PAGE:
Information disclosure vulnerabilities are not the most exciting bugs in the business, and some bug hunters don’t even consider them worthy of note. I’m not going to weigh into that debate, but we recently came across such a bug in EventSentry, and I think it was at least worth discussing here as a case study in application security. This is a relatively minor bug – no RCE, no fancy ASLR bypass, this is simply a case where the developers probably thought no one would look there. Actually we discovered two vulnerabilities including a directory traversal – @ruddawg26’s write-up on that can be found here.

Before we get started I would like to point out that NETIKUS.NET ltd, the maker of EventSentry, does appear to take security seriously. There are few public vulnerabilities for EventSentry, and they were really responsive to our report. Both of our findings were patched  as of version  


For those unfamiliar, EventSentry is a Security Information & Event Management (SIEM) solution. To paraphrase from the EventSentry website,

[EventSentry] aggregates and correlate logs, alert engineers in real-time of security issues, provide insight into data through dashboards and easy to use reports and help with a variety of compliance requirements

EventSentry offers the following SIEM-related functionality:

  • Real-Time Windows Event Log Monitoring with local rule processing
  • Real-Time Log File Monitoring (with local rule processing)
  • Complete Log Consolidation (Event Log, Log Files, Syslog, SNMP)
  • Correlation of various Windows security events
  • Forensic analysis of collected data through powerful search queries
  • Secure data transmission to central repository
  • RBAC to web-based reporting


I only mention these features to highlight that EventSentry has access to a lot of data on the host which means it’s necessary for the agent to run with elevated privileges. Configurations vary, but in general the EventSentry suite consists of a management console, host agent, web reporting, and a back-end database.

The management console is capable of installing and configuring agents, updating configurations, and updating agent software across the network. It’s the configuration updates process that we’re going to focus on.


To update agents an admin simply makes the desired configuration changes via the management console, and then pushes updates down to the agents. This push action is accomplished by sending a configuration file to each agent. The configuration file is compressed (.zip) and sent over the wire where it’s downloaded to the local installation directory. Once the zip file has been downloaded the agent unzips the file and loads the new configuration file. The EventSentry agent stores nearly all of it’s configuration settings in the Windows registry. To update the agent configuration, the software loads a .reg file with all the new settings. It’s here in this update process that, for a brief instant, information is exposed.

If you watch the install directory, C:\Windows\SysWOW64\EVENTSENTRY, you can actually watch the new configuration file appear during an update. By default a regular user only has READ access to this directory so manipulating the config in flight isn’t likely. From watching this behavior we can see that the programmers needed to know when the config file was ready to be loaded so they used a flag file to indicate the download was complete. This is easily seen in the image below with the appearance of the file.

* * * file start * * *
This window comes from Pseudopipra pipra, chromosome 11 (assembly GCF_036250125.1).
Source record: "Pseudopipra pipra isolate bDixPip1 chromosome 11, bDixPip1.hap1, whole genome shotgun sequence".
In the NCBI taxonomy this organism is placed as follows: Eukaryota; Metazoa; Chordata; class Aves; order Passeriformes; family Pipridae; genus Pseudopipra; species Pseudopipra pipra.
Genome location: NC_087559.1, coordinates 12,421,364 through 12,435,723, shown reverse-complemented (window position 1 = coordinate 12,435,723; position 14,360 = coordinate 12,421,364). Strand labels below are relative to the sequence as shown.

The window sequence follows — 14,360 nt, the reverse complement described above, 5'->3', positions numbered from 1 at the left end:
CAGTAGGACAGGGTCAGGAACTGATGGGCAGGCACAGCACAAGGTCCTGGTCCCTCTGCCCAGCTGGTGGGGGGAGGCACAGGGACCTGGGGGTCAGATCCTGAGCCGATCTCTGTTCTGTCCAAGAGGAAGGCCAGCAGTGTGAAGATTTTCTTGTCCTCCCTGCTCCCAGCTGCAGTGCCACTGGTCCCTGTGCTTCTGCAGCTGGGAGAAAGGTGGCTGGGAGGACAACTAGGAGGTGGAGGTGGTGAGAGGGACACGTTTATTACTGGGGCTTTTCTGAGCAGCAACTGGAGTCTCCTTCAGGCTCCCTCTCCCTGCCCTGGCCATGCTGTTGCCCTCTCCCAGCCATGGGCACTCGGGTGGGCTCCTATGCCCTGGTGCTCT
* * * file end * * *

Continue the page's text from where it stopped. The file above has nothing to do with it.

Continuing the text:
EventSentry agent configuration update

Once the flag file appears the agent unzips the file and loads the new eventsentry_svc.reg configuration into the registry. After the new config is loaded the agent then deletes the .reg file because it contains, among other things, cleartext passwords!


As I mentioned above a regular user has READ access to the install directory by default. So all we need to do is copy the file before it’s deleted and we have access to all the configuration information that the EventSentry agent uses. There are many ways you can do this, but an easy way is to just use a quick PowerShell script. You can get as fancy as you like with this in practice, but a quick PoC is shown below:

      $flag = “C:\Windows\SysWOW64\EVENTSENTRY\”  
      $file = “C:\Windows\SysWOW64\EVENTSENTRY\”  
      if(Test-Path -path $flag){  
                cp $file C:\Users\user\Desktop\  
           } catch { “...” }  

Information Exposure

Searching through the .reg file there is A LOT of information. Included in the config are login credentials for the EventSentry database and any SMTP server the agent uses to send notifications as shown in the screenshots below.





Obviously this only helps in a post-exploitation scenario, and to be perfectly honest it’s unlikely you would use this on a quick penetration test. However, once you have gained access to a system that runs the EventSentry agent why not run a small script in the background just in case the admins push an update? If you get lucky you might have just landed credentials to the EventSentry database or more. Overall, this isn’t a huge vulnerability for EventSentry, but this is the sort of thing a persistent adversary might use to gain access to more information. For the developers reading this – I understand your plight. You have a job to do which is to get a user friendly, working, product to market. Application security is hard, and it’s nearly impossible to think about all the fringe cases that may be exploited, but what choice do we have.